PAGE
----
Prior to Tete's win the record was set at 20 seconds by Gerald McClellan, who stopped Jay Bell in 1993 to defend the WBC Middleweight title. No one is ignoring these two incredibly quick wins due to the level of opponent.
Shortest career of a world title challenger
90 seconds - Arturo Mayan
Not too much is known about Arturo Mayan, who Boxrec list as a Spanish based Mexican but in 1994 he shared the ring with the WBO Minimumweight cham Alex Sanchez, and was stopped in 90 seconds. That wasn't just his debut, but is his only recorded professional bout. Yes he retired 0-1 after this one off contest. We don't imagine this record will ever be beaten, and is one of the most bizarre bits of trivia. One of those great answers when someone asks about the worst world title challenger either.
Fewest fans in attendance for a world title fight
0 Fans - Jason Moloney Vs Joshua Franco
Whilst the WBA "regular" Super Flyweight title might not mean much to many fans it's an interesting bit of trivia to note that the title was on the line for Jason Moloney's bout with Joshua Franco this week. The fight, which was a great one, was the first ever time a "world title" had been fought for in front of 0 fans. Again this is a record that will never be beaten, and can only be matched, but is an intriguing bit of trivia, and something we expect will be never be done again.
Most successive opening round wins
21 - Ali Raymi
When we talk about records that are dubious, but should be recognised, the run of Ali Raymi that saw him stopping his first 22 opponents inside a round should be acknowledged, and is actually a more interesting record than many as it's one that we had seen several fighters try to set. Edwin Valero set a record 18 in a row in 2006 before Tyrone Brunson beat that with his 19th in 2018. Brunson's record was then beaten by Raymi who set the new record at 21 in 2014.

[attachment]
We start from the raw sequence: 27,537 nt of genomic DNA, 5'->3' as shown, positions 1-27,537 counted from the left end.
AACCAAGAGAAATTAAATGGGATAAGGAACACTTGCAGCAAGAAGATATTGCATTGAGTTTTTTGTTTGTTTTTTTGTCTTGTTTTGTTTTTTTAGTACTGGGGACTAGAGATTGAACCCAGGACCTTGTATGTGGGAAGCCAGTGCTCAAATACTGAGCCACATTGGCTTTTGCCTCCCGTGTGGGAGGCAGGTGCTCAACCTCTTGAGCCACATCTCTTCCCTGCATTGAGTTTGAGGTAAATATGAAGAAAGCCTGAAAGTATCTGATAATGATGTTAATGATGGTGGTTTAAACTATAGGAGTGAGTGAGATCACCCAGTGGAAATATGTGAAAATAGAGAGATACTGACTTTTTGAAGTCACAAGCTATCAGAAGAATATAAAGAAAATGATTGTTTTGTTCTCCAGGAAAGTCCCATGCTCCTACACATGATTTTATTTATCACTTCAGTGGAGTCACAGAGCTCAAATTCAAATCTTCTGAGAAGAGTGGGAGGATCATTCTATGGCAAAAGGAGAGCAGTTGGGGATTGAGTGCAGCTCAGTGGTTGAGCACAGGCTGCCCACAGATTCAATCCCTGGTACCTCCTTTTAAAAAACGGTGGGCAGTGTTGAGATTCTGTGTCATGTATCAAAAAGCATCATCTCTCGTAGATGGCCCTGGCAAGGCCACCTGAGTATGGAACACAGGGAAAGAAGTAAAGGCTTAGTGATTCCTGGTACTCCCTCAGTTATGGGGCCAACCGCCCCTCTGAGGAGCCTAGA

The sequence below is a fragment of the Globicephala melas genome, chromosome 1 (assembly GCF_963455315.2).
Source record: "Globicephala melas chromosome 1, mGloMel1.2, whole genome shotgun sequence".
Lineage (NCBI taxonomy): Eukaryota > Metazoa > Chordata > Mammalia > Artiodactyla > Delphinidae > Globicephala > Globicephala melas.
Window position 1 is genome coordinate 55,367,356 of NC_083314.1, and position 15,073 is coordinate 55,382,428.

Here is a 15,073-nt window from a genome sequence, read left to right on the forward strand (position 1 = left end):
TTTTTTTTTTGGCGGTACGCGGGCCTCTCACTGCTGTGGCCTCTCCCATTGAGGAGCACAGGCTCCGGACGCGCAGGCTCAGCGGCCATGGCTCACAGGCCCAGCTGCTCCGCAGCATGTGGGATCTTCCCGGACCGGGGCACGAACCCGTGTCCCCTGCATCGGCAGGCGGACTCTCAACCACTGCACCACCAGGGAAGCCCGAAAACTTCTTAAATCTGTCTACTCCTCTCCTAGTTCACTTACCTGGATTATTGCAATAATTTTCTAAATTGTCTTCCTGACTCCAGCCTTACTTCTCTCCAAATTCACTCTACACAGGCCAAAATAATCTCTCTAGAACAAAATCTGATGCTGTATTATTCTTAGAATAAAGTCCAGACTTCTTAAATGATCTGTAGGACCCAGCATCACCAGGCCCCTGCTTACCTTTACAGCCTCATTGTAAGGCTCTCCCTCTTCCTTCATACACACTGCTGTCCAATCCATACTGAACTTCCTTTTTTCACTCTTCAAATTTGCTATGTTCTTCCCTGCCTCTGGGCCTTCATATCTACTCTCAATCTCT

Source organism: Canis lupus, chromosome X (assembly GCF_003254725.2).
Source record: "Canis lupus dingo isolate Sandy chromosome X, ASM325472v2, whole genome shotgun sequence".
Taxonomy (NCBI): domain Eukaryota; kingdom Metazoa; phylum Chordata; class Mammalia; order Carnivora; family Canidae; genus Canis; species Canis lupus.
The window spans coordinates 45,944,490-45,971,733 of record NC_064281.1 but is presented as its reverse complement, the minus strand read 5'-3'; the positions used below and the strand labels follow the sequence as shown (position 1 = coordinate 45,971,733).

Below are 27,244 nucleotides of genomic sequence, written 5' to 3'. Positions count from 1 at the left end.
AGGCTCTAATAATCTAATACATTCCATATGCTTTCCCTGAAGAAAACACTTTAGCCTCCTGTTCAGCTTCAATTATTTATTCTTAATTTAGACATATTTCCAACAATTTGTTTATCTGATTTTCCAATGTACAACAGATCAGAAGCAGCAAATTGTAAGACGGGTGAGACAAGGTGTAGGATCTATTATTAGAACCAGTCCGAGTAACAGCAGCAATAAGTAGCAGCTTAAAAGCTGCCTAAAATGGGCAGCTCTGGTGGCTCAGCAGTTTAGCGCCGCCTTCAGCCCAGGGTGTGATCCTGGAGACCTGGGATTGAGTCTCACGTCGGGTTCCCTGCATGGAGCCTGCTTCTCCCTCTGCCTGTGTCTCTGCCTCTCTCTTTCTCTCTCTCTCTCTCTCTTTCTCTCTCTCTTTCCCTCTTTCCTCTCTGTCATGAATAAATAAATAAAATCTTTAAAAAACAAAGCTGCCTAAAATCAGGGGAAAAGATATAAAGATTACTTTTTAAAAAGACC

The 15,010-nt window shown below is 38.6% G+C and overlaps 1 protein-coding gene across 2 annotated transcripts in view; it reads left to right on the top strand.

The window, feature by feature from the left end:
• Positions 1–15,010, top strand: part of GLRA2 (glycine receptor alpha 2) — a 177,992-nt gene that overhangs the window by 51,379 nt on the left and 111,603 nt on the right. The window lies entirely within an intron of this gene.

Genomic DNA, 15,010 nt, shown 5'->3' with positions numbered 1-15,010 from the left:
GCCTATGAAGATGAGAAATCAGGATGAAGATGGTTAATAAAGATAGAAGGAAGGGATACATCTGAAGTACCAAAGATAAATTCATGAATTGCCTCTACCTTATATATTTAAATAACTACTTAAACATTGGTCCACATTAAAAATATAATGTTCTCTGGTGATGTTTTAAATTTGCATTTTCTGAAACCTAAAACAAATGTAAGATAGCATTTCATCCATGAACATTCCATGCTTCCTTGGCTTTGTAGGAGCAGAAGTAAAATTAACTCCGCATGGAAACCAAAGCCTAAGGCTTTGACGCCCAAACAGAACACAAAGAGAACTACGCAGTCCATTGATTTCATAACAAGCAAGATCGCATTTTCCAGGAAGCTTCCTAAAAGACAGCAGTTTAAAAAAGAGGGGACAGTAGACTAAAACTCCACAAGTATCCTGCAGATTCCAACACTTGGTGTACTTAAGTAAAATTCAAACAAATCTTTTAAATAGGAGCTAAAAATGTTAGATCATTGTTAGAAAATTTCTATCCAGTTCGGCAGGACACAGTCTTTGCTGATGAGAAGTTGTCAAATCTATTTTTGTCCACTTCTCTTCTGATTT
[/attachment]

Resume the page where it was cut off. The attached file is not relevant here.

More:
On paper there's no reason why this one couldn't be beaten going forward, but it's certainly not an easy one to beat, and would likely only be possible with the help of a relatively suspect commission.
Fewest Fights to a World title
1-Hyun Mi Choi
One of the records we hear mentioned about Vasyl Lomachenko is how he won a world title in his third professional bout, tying the record of Thai legend Saensak Muangsurin. What both of those men did was incredibly impressive, though the actual record for winning a world title in the fewest fights is a record held by Korean fighter Hyun Mi Choi. The talented Choi, and her family defected from North Korea to South Korea where Choi turned professional and, in her debut, won the WBA female Featherweight title, taking a decision win over Chunyan Xu.
Whilst this record is matchable, in theory, we don't expect anyone to match it. Saying that however several fighters have attempted two win a world title on debut, such as the aforementioned Arturo Mayan, Joko Arter, Joves De La Puz, and Domingus Siwalette.
Over the last few years we've seen a growing number of fighters being put on the fast track to the top, and they've genuinely come from across the globe. We've had Japanese fighters like Naoya Inoue and Kosei Tanaka, Thai's like Knockout CP Freshmart, Ukrainians like Vasyl Lomachenko and Oleksandr Usyk as well as Russian based fighter Dmitry Bivol. Whilst not all fast tracked fighters get the success they are looking for, with Lu Bin and Mark Anthony Barriga both coming up short recently, it's been an exciting period to see prospects raced to success.
As well as those who have had chances straight away we've also seen a number of fighters having to wait, though looking like they could be hot shotted straight into the title picture, the likes of Israil Madrimov seemed like they could compete best in the world straight away. Win or lose it's hard to imagine someone like Madrimov wouldn't at least be competitive with someone like Tony Harrison, and that's not us trying to be disrespectful to "Super Bad".
It got us thinking, who has fought for a world title on debut? And how have they done? And if we're being honest our research showed more fighters than expected had actually gotten a shot, with one notable success having done better than just fight for a title but also win it!
Surprisingly from 8 examples we found 5 were from Asia, with the other 3 coming from across America.
The most notable example, and the first we found, was US Heavyweight Pete Radamacher, who made his professional debut in 1957.
The then 28 year old Rademacher had won an Olympic gold medal in 1956 and had amassed a reported amateur record of 72-7. His route to an Olympic gold medal had seen him stop all 3 of his opponents, and do so in a combined 6 rounds before he headed to the professional ranks. On debut, on August 22nd 1957, he faced off with the then 32-1 Floyd Patterson, the Heavyweight champion of the world!